The Prevalence of Sarcopenic Obesity in Postmenopausal Women with a History of Breast Cancer Depending on Adopted Methodology – A Case–Control Study
Received 6 August 2020
Accepted for publication 22 September 2020
Published 27 November 2020 Volume 2020:13 Pages 1749—1758
Checked for plagiarism Yes
Review by Single anonymous peer review
Peer reviewer comments 3
Editor who approved publication: Dr Scott Fraser
Emilia Kałędkiewicz,1 Magdalena Milewska,1 Mariusz Panczyk,2 Dorota Szostak-Węgierek1
1Department of Clinical Dietetics, Faculty of Health Sciences, Medical University of Warsaw, Warsaw, Poland; 2Department of Education and Research in Health Sciences, Faculty of Health Sciences, Medical University of Warsaw, Warsaw, Poland
Correspondence: Emilia Kałędkiewicz Email firstname.lastname@example.org
Introduction: Sarcopenic obesity (SO) is characterized as the cooccurrence of sarcopenia and obesity. It is associated with many adverse health consequences, also in oncological patients. The study aimed to assess the prevalence of SO in postmenopausal women with a history of breast cancer depending on adopted methodology.
Materials and Methods: The case–control study enrolled 103 women over the age of 50 with a history of breast cancer, including women who completed oncological treatment and had remained in remission for at least 5 years (group I, n=78) and women in whom the disease recurred (group II, n=25). The control group included women with no history of breast cancer (group III, n=73).
Results: In group II sarcopenia occurred significantly more commonly compared to both group I and the control group (for the skeletal muscle index (SMI) ≤ 29.20%: 13 (52%) in group II vs 16 (20.5%) in group I, p=0.004 and 3 (4.1%) in group III, p< 0.001; for SMI ≤ 26.60%: 10 (40%) in group II vs 9 (11.5%) in group I, p=0.003 and 3 (4.1%) in group III, p< 0.001; for SMI ≤ 33.87%: 17 (68%) in group II vs 21 (26.9%) in group I, p< 0.001 and 5 (6.8%) in group III, p< 0.001). Depending on the assessment criteria, SO was diagnosed in 0– 11.5% of cases in group I, 0– 40% of cases in group II and 0– 4.1% in the control group. Intergroup differences were not statistically significant, irrespective of the adopted pair of diagnostic criteria. The highest detectability of SO was observed when SMI was combined with each of the diagnostic criteria for obesity used.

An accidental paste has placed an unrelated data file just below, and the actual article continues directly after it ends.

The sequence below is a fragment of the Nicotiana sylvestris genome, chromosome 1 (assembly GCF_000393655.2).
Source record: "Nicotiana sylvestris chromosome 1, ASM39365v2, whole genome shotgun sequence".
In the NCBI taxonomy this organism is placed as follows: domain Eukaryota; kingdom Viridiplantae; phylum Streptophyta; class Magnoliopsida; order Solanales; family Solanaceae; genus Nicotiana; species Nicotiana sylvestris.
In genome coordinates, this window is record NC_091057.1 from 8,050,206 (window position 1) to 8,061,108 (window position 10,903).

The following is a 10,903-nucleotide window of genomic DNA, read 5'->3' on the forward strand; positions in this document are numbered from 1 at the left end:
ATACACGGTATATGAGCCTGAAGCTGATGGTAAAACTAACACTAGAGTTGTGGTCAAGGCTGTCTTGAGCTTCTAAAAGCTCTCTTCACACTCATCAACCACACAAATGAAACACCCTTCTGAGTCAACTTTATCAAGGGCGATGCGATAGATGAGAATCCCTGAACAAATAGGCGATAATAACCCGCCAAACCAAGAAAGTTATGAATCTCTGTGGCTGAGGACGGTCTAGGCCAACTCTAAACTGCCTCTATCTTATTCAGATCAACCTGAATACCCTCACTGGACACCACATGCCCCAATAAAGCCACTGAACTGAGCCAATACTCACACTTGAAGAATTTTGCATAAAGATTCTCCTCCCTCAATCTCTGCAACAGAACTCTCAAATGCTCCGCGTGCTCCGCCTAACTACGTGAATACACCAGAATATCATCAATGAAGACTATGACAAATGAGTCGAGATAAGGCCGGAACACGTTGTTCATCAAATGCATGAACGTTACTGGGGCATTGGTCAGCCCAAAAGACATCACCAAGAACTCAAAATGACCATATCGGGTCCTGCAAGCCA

Discussion: SO diagnosis based on the percentage of fatty tissue mass in the body of > 38% and SMI value were associated with a higher detection rate of SO in each study group, regardless of the adopted cut-off value. Similar results were obtained in each analyzed group when using the remaining diagnostic criteria for obesity and SMI value, regardless of the cut-off value.
Keywords: sarcopenia, obesity, breast neoplasms, muscles, menopause, aging